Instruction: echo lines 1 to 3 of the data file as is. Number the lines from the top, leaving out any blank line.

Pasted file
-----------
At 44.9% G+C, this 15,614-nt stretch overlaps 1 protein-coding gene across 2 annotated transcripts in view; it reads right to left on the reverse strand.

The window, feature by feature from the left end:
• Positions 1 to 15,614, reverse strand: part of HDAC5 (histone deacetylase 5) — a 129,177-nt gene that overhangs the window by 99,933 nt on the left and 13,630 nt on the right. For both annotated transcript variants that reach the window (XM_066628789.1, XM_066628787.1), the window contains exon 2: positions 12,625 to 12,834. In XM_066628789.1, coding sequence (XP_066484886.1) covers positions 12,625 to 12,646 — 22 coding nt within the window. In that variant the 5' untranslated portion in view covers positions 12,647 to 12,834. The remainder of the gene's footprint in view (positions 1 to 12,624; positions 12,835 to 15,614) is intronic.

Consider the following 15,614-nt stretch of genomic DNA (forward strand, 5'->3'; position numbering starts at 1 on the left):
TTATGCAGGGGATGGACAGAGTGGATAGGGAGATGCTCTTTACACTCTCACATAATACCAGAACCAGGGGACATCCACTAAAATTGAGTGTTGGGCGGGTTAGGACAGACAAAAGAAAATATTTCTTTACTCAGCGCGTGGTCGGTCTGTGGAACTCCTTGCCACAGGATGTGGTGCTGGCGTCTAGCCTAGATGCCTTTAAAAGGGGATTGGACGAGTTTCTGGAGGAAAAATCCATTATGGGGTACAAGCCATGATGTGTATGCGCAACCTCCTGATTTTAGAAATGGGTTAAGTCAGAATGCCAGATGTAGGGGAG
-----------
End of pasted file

At 44.9% G+C, this 15,614-nt stretch overlaps 1 protein-coding gene across 2 annotated transcripts in view; it reads right to left on the reverse strand.

The window, feature by feature from the left end:
• Positions 1 to 15,614, reverse strand: part of HDAC5 (histone deacetylase 5) — a 129,177-nt gene that overhangs the window by 99,933 nt on the left and 13,630 nt on the right. For both annotated transcript variants that reach the window (XM_066628789.1, XM_066628787.1), the window contains exon 2: positions 12,625 to 12,834. In XM_066628789.1, coding sequence (XP_066484886.1) covers positions 12,625 to 12,646 — 22 coding nt within the window. In that variant the 5' untranslated portion in view covers positions 12,647 to 12,834. The remainder of the gene's footprint in view (positions 1 to 12,624; positions 12,835 to 15,614) is intronic.